Oman: the Country that the ‘Arab Spring’ forgot is open for Business
The ‘Arab Spring’, the series of socio-political revolts against longstanding regimes in Tunisia, Egypt, Libya, Syria and beyond has passed over perhaps the most mysterious and least talked about country of the region: the sultanate of Oman. The name alone conjures images of the tales of the 1001 Nights and the atmosphere and scenery are similarly evocative. Oman is close to the famous Gulf powers, Saudi Arabia, Dubai and Qatar; however, it is quite different and in many ways better. Long before the world media spoke of an ‘Arab Spring’, Oman embarked in a process of reform extending beyond the façade, at once agreeable for the local population, the migrant workers and the government and Royal family itself – a rare combination.
Oman’s laws facilitate foreign investment, especially in the field of technology, transportation, electricity and water supply. Unlike many Gulf and North African petrodollar fueled economies, Oman has instituted a transparent investment climate (Transparency International ranks it 28th in the world), which reduces risks for foreign companies interested in doing business. This is very important now that many corporations face increased shareholder scrutiny on matters of corporate sustainability. There are also Free Zones, offering financial incentives for investors and tax and customs tax.
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Oil was discovered only in 1967 but the path to development began in earnest in 1970 allowing the sultanate to transform from a once poor country to one where there is free health care and education, modern infrastructure and a diversifying economy that is no longer solely reliant on oil. Oil and gas still account for 40% of GDP, but thanks to a determined economic diversification policy, that share is decreasing as other economic sectors such as mining, fishing and port development are growing. Vale SA has established one of its most important and technologically advanced facilities for the production of iron ore pellets for distribution to Asia. Medallion Resources (TSXV: MDL), which plans to extract rare earths from monazite sands, has identified Oman as one of the target locations for its processing plant. Oman would be able to supply the labor, materials, logistics and infrastructure under an agreeable risk umbrella.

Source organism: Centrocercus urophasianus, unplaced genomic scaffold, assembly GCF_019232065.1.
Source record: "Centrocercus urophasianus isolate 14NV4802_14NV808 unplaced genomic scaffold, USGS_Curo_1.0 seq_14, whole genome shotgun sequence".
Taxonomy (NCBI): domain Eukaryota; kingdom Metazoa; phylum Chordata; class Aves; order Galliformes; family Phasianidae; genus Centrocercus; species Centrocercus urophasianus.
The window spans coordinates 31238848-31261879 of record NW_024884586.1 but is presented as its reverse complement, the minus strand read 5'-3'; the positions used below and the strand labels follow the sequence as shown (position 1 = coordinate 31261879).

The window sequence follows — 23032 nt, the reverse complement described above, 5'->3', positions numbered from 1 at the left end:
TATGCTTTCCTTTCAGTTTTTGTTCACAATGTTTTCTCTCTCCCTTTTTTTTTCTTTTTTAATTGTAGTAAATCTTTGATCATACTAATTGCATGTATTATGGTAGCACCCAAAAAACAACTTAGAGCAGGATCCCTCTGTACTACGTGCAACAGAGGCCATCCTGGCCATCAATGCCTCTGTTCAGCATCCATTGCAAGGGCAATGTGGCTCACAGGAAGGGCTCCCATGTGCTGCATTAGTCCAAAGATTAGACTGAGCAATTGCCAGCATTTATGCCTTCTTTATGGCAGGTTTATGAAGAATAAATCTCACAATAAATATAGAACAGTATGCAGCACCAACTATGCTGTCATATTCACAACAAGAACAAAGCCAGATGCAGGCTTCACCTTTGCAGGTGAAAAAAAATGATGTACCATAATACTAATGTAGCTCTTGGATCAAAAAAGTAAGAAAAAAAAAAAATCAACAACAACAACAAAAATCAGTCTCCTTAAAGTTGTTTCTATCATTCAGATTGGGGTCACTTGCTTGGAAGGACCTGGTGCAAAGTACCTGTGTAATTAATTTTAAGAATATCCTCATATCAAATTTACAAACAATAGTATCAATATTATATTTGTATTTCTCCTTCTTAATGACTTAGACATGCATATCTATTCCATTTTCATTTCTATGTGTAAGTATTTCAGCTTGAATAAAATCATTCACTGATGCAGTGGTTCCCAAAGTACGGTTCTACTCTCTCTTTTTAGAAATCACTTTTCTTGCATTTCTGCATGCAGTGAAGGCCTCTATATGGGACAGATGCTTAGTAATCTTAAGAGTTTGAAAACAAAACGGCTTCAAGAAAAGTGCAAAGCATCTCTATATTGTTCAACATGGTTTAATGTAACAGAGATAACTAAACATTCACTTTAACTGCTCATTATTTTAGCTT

Oman is a politically stable country located in a strategic geographic position, sandwiched between the chaotic Yemen and Iran. This has been a boon to Omani ports, and to international shipping as they are located far beyond the risk zone of the Gulf and unaffected by Iranian threats of closures. The Port of the capital, Muscat, has been reserved for cruise and tourism shipping only while the newly inaugurated port at Al-Duqm boasts the deepest basin of the Middle East anchor to moor supertankers. Tourism is also expanding, and while the Arab Spring has raised risks in established travel destinations such as Egypt or Tunisia, Oman attracted 77% more tourists in 2011.
Oman is not without problems. It has a large youth population and has relied on migrant workers to a similar extent as its neighbors; however, the government has adopted policies to curb this tendency by requiring companies to hire more Omanis. Nevertheless, even when it comes to migrant workers, conditions are superior to those of its neighbors, where labor conditions have been compared to a kind of slavery. In Oman, workers keep their passports and every two years are entitled to a paid trip to the country of origin. In order to avoid the cultural shock that has sometimes generated social turmoil in other parts of the Middle east, the ruler, Sultan Qaboos bin Said, has promoted national culture and identity down to the architectural style. There are no skyscrapers in glass and metal. Urban planning must comply with the Arab tradition also in the colors and materials. Yet, the country is as modern as any of its sky chasing megalomaniac neighbors.